Friends, supporters and family of Barnado’s recently gathered at Tower Hamlets Cemetery Park for the emotional unveiling of a memorial honouring 513 Barnado’s children, buried there in unmarked graves.
Volunteers from the Friends of Tower Hamlets Cemetery Park heritage team spent four years tirelessly searching thousands of archive records for the names of Barnado’s children buried there, so they can be honoured and recognised.
David Barnado, the great-great nephew of the Barnado’s charity’s founder, Thomas Barnado and Jean Clark, fundraiser and a former Barnado’s girl, unveiled the two meter high Portland stone sculpture showing a pair of hands releasing a symbolic cockney sparrow on Tuesday.
This is the third memorial that Jean Clark has fundraised single handedly for and she says that “As someone who grew up in Barnado’s care, I regard them as my brothers and sisters and wanted to ensure their lives are recognised”.
During the unveiling ceremony, held in Tower Hamlets Cemetery Park, guests listened to touching stories about the children remembered and buried in the cemetery park, read by former Barnado children and staff.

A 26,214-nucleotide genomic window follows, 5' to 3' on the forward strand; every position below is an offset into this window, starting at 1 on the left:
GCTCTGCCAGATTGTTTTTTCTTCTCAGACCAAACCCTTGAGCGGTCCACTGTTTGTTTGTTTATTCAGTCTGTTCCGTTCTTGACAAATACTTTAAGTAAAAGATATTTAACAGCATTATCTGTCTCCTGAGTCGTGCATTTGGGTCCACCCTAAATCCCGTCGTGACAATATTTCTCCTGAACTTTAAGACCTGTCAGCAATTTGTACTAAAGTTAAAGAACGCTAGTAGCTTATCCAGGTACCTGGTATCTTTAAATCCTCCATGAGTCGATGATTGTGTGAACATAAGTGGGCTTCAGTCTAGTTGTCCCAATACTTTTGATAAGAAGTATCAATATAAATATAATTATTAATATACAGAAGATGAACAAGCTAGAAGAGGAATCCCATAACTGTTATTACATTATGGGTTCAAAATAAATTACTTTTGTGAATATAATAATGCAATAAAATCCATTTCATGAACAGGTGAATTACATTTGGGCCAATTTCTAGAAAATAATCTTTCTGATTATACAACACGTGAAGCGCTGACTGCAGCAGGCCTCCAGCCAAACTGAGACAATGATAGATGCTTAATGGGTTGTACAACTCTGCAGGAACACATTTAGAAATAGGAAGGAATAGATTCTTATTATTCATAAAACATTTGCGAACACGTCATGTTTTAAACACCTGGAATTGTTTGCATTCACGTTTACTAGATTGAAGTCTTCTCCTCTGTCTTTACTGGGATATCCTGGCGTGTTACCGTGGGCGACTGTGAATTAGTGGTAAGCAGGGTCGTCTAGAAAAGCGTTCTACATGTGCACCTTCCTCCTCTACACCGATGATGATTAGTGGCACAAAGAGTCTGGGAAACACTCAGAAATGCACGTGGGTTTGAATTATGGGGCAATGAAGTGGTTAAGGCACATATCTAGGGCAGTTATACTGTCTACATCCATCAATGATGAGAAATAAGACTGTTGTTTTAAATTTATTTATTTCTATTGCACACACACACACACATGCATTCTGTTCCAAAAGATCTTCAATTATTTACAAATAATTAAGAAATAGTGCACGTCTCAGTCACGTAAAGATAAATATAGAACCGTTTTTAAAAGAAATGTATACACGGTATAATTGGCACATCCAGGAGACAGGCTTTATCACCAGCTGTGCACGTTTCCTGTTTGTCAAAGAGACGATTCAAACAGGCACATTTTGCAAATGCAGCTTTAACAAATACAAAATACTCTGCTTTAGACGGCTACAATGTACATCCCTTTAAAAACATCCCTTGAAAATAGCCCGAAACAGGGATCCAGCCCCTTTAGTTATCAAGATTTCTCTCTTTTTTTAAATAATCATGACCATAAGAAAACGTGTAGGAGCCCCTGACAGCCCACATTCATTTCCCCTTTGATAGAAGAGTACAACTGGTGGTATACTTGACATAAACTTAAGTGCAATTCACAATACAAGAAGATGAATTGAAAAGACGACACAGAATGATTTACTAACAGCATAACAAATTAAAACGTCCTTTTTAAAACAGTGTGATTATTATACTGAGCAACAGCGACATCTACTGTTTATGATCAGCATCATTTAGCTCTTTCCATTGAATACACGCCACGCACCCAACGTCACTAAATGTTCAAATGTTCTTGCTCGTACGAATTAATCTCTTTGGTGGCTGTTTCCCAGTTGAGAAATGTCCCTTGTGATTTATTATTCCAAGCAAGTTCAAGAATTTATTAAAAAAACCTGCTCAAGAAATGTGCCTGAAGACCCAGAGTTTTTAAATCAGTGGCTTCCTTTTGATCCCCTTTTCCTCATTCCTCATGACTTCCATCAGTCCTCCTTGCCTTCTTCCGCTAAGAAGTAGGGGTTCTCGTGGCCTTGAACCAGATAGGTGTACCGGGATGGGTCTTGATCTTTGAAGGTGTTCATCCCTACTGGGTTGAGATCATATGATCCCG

One of the people attending the service was Mayor John Biggs. “I had a personal interest [in the memorial] given that my grandfather grew up in a Barnardo’s home, and an interest also as Mayor, given that Barnardo’s was founded in the East End and its fantastic record of care is something we should all be proud of.” he said.
Doctor Thomas Barnado was born in Dublin in 1845 and studied as a medical student at the London Hospital in Whitechapel, moving to the east end in 1866, when he took lodgings in Stepney.
Shortly after he arrived in Whitechapel, an outbreak of cholera killed over 3,000 people in east London, which left families destitute and children begging and sleeping on the streets after the death of the only breadwinner in the home.
Appalled and distressed by the situation, Barnado set up a Mission in Stepney, where poor children could get a basic education and he bought up further properties in the borough for the children to live and be educated in across the east end, with “No Destitute Child Ever Refused Admission”.
From the foundation of the first Barnardo’s home in 1870 to the date of Barnardo’s death, nearly 100,000 children had been rescued, trained and given a better life.
Children who died in Barnado’s care were respectfully buried in individual public graves, but without headstones, as Barnado thought it unnecessary to spend more money on the burials than necessary. Barnado himself, lived on a shoestring and spent all his money caring for London’s most vulnerable children.